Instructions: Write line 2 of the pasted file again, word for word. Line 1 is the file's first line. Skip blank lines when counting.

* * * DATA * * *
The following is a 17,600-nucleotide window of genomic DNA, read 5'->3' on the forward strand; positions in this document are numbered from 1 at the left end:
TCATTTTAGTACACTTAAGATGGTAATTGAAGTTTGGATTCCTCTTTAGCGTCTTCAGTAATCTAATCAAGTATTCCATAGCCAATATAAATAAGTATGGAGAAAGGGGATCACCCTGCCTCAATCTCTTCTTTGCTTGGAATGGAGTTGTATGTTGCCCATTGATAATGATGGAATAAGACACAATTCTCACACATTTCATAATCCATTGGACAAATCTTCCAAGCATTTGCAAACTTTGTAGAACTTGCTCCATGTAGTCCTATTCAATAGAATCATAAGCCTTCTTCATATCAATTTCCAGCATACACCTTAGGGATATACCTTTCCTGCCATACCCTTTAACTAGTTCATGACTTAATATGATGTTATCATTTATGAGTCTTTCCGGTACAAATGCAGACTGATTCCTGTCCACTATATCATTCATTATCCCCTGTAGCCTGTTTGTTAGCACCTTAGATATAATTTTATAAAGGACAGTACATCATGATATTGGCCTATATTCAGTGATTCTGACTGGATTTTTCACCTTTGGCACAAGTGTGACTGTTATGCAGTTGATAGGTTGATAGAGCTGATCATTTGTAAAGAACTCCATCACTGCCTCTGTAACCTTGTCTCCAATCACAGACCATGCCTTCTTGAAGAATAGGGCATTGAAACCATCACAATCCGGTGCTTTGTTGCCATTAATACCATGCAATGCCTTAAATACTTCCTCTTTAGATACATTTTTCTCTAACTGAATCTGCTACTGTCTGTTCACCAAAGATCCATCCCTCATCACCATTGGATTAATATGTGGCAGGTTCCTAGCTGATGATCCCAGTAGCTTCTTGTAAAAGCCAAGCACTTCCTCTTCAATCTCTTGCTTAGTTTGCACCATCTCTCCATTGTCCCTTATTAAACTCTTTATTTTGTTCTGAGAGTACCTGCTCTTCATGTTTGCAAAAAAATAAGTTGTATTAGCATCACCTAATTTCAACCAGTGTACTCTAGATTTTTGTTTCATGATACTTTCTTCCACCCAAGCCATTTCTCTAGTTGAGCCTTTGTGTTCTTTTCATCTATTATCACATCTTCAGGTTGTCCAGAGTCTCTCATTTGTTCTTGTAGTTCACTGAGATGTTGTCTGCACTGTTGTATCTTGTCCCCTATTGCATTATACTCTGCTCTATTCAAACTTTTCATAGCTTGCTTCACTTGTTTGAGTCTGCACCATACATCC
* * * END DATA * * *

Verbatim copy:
TCATTTTAGTACACTTAAGATGGTAATTGAAGTTTGGATTCCTCTTTAGCGTCTTCAGTAATCTAATCAAGTATTCCATAGCCAATATAAATAAGTATGGAGAAAGGGGATCACCCTGCCTCAATCTCTTCTTTGCTTGGAATGGAGTTGTATGTTGCCCATTGATAATGATGGAATAAGACACAATTCTCACACATTTCATAATCCATTGGACAAATCTTCCAAGCATTTGCAAACTTTGTAGAACTTGCTCCATGTAGTCCTATTCAATAGAATCATAAGCCTTCTTCATATCAATTTCCAGCATACACCTTAGGGATATACCTTTCCTGCCATACCCTTTAACTAGTTCATGACTTAATATGATGTTATCATTTATGAGTCTTTCCGGTACAAATGCAGACTGATTCCTGTCCACTATATCATTCATTATCCCCTGTAGCCTGTTTGTTAGCACCTTAGATATAATTTTATAAAGGACAGTACATCATGATATTGGCCTATATTCAGTGATTCTGACTGGATTTTTCACCTTTGGCACAAGTGTGACTGTTATGCAGTTGATAGGTTGATAGAGCTGATCATTTGTAAAGAACTCCATCACTGCCTCTGTAACCTTGTCTCCAATCACAGACCATGCCTTCTTGAAGAATAGGGCATTGAAACCATCACAATCCGGTGCTTTGTTGCCATTAATACCATGCAATGCCTTAAATACTTCCTCTTTAGATACATTTTTCTCTAACTGAATCTGCTACTGTCTGTTCACCAAAGATCCATCCCTCATCACCATTGGATTAATATGTGGCAGGTTCCTAGCTGATGATCCCAGTAGCTTCTTGTAAAAGCCAAGCACTTCCTCTTCAATCTCTTGCTTAGTTTGCACCATCTCTCCATTGTCCCTTATTAAACTCTTTATTTTGTTCTGAGAGTACCTGCTCTTCATGTTTGCAAAAAAATAAGTTGTATTAGCATCACCTAATTTCAACCAGTGTACTCTAGATTTTTGTTTCATGATACTTTCTTCCACCCAAGCCATTTCTCTAGTTGAGCCTTTGTGTTCTTTTCATCTATTATCACATCTTCAGGTTGTCCAGAGTCTCTCATTTGTTCTTGTAGTTCACTGAGATGTTGTCTGCACTGTTGTATCTTGTCCCCTATTGCATTATACTCTGCTCTATTCAAACTTTTCATAGCTTGCTTCACTTGTTTGAGTCTGCACCATACATCC